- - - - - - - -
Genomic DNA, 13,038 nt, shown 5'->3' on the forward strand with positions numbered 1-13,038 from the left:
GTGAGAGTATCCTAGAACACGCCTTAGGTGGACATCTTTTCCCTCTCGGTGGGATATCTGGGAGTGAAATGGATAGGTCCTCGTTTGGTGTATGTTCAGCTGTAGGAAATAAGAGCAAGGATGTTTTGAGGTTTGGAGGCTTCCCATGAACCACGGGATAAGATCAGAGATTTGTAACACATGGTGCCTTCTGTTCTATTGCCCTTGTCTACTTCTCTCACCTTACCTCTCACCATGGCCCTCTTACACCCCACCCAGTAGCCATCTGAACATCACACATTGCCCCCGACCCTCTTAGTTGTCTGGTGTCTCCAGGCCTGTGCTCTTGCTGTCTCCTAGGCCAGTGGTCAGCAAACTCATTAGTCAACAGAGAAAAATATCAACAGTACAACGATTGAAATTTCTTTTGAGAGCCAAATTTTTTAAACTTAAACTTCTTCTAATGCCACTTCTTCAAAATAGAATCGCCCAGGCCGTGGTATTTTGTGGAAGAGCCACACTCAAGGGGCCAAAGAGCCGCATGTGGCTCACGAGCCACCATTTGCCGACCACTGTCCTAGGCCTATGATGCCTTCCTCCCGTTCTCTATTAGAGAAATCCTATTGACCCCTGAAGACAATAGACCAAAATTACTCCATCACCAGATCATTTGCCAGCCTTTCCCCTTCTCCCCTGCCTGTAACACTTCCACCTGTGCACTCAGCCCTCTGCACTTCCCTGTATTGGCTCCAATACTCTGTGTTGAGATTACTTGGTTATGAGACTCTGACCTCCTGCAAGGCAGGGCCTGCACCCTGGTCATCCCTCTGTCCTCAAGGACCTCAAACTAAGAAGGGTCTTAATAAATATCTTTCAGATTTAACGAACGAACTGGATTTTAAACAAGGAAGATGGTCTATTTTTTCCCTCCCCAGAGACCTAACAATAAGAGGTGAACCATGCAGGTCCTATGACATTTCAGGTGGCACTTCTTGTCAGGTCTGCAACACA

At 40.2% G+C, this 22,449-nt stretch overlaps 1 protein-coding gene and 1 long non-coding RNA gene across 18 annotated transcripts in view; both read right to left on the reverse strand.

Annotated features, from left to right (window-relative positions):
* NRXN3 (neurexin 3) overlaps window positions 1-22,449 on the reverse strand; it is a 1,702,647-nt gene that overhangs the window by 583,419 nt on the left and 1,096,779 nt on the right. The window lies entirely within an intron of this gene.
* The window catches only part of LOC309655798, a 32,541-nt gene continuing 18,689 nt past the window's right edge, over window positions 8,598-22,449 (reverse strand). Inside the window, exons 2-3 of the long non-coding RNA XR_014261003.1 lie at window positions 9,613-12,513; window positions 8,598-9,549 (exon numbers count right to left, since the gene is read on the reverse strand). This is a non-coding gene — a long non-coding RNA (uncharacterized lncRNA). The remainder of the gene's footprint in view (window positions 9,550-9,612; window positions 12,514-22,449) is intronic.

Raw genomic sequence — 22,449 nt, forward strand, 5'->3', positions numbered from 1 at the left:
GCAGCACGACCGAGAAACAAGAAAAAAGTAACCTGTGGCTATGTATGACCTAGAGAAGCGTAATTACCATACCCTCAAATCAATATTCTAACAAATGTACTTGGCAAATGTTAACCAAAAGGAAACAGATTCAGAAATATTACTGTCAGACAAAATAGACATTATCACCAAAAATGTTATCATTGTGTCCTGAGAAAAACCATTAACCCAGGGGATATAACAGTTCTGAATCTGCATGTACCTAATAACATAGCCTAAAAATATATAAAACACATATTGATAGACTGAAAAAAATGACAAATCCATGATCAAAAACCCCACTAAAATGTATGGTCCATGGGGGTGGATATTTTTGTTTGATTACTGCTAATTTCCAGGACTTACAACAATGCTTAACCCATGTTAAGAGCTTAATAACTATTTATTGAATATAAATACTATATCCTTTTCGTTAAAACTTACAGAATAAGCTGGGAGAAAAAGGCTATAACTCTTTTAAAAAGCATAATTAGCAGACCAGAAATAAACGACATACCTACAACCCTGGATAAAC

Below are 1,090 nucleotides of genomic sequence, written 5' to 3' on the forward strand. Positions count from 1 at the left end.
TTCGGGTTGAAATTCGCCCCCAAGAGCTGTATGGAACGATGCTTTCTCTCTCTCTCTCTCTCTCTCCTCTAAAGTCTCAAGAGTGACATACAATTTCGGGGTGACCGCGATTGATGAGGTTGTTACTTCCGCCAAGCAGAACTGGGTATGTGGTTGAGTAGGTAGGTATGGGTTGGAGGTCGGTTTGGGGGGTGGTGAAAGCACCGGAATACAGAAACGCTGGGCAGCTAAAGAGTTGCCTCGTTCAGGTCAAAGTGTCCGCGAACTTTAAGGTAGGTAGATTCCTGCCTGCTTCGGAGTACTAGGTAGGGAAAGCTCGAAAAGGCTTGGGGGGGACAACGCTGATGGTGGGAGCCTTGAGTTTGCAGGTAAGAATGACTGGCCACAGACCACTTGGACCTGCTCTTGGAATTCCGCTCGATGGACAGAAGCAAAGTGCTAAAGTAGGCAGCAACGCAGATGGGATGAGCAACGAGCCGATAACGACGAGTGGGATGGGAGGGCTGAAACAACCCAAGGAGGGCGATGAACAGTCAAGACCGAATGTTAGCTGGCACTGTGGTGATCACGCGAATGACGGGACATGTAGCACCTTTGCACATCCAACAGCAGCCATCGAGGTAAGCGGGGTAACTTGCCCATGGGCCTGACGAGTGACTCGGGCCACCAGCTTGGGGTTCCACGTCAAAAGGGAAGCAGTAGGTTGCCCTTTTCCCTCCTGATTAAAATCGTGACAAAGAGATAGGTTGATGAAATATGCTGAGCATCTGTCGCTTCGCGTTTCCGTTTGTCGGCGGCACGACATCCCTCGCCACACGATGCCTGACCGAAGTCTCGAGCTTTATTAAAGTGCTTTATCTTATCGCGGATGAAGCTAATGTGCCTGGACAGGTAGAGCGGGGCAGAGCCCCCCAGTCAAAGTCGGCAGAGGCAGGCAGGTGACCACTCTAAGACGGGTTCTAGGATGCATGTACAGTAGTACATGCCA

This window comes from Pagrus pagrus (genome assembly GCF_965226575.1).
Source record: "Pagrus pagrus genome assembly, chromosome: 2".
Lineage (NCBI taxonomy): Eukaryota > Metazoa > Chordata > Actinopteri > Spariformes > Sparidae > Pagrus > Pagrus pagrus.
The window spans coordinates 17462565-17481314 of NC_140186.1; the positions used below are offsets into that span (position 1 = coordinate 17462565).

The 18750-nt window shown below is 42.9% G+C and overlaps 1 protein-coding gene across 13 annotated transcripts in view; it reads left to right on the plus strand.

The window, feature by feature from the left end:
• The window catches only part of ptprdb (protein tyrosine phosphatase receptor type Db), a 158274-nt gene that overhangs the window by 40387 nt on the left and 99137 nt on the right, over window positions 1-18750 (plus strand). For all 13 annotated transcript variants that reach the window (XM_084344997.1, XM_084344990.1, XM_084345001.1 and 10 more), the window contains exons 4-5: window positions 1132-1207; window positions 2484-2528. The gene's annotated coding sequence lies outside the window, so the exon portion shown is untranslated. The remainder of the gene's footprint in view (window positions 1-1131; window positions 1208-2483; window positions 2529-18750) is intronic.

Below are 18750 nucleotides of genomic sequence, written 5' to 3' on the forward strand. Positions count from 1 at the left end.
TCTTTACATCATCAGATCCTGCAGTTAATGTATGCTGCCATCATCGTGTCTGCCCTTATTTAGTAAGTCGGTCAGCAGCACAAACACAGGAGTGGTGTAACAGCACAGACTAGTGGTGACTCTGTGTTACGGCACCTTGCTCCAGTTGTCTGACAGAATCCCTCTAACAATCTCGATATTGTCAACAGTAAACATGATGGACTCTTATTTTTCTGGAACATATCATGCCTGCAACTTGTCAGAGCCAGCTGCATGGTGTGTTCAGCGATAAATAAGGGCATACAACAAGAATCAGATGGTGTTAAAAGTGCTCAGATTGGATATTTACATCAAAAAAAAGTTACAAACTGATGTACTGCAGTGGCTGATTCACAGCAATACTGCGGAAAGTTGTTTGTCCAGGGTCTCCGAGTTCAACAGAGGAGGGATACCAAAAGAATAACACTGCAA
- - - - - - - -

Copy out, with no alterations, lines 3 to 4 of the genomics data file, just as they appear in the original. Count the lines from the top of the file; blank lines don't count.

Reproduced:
At 40.2% G+C, this 22,449-nt stretch overlaps 1 protein-coding gene and 1 long non-coding RNA gene across 18 annotated transcripts in view; both read right to left on the reverse strand.

Annotated features, from left to right (window-relative positions):